@Ryan-Robinson said in Do We Need Systematic Theology?:
You said, “My exegesis of a particular passage should be controlled by what other Scriptures say on that topic, as well as on an accurate understanding of the storyline of Scripture (not forgetting exegetically-based historical theology as well).”
This statement made me pause. I’d love to hear more thoughts on what that looks like.
I immediately thought, well, you control one (or more) passage by another passage that you might like more because of your system rather than letting the author communicate what the author was conveying. I think you can understand where I am coming from on that possibly being a slippery slope of dogmatism over exegetical honesty.
It would be easy to slide away from exegetical honesty if you simply prioritize a passage that you like better than the one you’re working on; that’s a fair point. But we shouldn’t jump headlong into the other ditch of interpreting each passage as a discrete unit, unconnected to the rest of Scripture.
I’ve been reading Carl Trueman’s book on historical method and fallacies called Histories and Fallacies: Problems Faced in the Writing of History, and he made a point that made me pause and think of our current discussion of systematic theology. He talks about the “explanatory schemes” that historians necessarily have in their minds as they interpret history; however, they “need to be aware” of these, and remember that such schemes are “hypotheses that are themselves open to correction or modification in light of the evidence” (97).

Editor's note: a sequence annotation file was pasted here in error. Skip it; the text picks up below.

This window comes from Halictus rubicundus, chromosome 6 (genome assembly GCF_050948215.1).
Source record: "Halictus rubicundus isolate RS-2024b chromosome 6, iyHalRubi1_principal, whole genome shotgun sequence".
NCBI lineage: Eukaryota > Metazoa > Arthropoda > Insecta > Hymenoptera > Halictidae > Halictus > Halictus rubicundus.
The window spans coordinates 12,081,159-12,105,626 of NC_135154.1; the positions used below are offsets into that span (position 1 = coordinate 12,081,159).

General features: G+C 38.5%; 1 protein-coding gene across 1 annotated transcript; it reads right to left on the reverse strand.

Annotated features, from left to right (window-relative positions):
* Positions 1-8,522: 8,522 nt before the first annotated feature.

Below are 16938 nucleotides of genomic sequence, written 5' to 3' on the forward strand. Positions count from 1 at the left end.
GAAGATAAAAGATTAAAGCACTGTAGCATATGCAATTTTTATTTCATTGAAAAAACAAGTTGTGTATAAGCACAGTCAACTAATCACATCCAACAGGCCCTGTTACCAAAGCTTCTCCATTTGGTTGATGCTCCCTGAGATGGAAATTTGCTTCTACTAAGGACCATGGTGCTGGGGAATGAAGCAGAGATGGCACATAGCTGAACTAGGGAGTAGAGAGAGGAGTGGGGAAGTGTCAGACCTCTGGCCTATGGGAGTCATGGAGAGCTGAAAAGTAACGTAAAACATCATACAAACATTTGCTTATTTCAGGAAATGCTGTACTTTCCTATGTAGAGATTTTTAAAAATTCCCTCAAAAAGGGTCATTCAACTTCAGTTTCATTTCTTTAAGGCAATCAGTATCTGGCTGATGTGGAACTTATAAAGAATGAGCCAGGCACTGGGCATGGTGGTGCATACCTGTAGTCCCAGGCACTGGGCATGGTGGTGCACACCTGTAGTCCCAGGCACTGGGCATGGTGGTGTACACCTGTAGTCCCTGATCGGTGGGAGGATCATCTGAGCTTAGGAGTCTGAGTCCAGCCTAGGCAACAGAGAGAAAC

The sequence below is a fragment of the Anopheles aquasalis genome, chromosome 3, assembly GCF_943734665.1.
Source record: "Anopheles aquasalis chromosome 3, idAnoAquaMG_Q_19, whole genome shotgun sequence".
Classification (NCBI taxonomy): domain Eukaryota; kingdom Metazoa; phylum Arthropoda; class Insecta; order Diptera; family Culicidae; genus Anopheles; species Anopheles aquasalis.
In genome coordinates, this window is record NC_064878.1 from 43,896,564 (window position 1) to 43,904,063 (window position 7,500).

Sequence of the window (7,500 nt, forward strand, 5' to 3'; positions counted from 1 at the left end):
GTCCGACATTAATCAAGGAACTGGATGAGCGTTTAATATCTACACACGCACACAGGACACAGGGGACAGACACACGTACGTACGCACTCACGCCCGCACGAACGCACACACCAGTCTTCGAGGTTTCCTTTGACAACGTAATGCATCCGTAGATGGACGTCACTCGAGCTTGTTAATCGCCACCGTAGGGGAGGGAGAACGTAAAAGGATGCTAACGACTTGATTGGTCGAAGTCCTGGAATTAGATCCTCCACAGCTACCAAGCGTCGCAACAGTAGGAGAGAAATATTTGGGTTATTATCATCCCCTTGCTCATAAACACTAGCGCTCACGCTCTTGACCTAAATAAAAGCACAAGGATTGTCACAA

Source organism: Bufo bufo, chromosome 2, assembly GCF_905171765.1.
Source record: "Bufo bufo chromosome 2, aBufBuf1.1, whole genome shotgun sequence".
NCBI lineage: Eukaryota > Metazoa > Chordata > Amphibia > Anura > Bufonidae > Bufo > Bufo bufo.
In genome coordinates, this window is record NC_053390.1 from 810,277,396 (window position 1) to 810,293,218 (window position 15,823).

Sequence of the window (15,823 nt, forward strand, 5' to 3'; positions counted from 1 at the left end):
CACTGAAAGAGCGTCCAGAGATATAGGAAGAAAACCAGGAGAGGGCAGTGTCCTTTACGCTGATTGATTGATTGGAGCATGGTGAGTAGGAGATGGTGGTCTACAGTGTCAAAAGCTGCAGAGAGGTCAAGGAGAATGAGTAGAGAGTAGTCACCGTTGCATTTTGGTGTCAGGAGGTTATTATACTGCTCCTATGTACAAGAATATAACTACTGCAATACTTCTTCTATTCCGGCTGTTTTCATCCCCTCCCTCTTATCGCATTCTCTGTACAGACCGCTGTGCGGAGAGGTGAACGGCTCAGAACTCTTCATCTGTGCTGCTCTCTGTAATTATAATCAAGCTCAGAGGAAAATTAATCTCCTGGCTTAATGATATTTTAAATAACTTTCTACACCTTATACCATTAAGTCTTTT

This is how we should view the conclusions of systematic theology, I think: we should have an overall framework for the doctrine of God, of salvation, and so on, while remembering that our framework must be open to correction according to the exegesis of a particular passage.
All that being said, when we do interpret an individual passage, there are (at least) two guidelines to keep in mind with relation to systematic theology:
- You interpret an obscure passage in the light of a clear passage.
Some passages of Scripture are clearer than others - that’s reality! We must use what is clearly taught as a flashlight as we peer into the dark corners of obscure passages.
It is even easier when a doctrine is clearly taught in multiple passages, and a difficult passage is a single one; then, as Sam Storms says, we should “interpret the singular and obscure in the light of the plural and explicit” (Kingdom Come: The Amillennial Alternative, Kindle ed., loc. 2311).
This assumes, of course, that there are no contradictions in Scripture.
- You prioritize the immediate context over the entire biblical context.
This came to my mind when thinking about what John MacArthur said about preaching through 1 John; he found it difficult to balance not softening the edges of John’s black-and-white statements (by interpreting them in the light of other Scriptures and thus blunting their edge) with accurately interpreting them in the light of other revelation.
I think what would help in this is to prioritize the immediate context of a verse over the entire biblical context. Using 1 John as an example, we could show that John is not saying that a Christian never sins in 3:6 by referring back to 1:10. What we shouldn’t do is emphasize that Christians really do sin a lot; that would destroy John’s point in 3:6 that habitual sinning is a mark of unbelief, and work against his goal of keeping believers from sinning (2:1).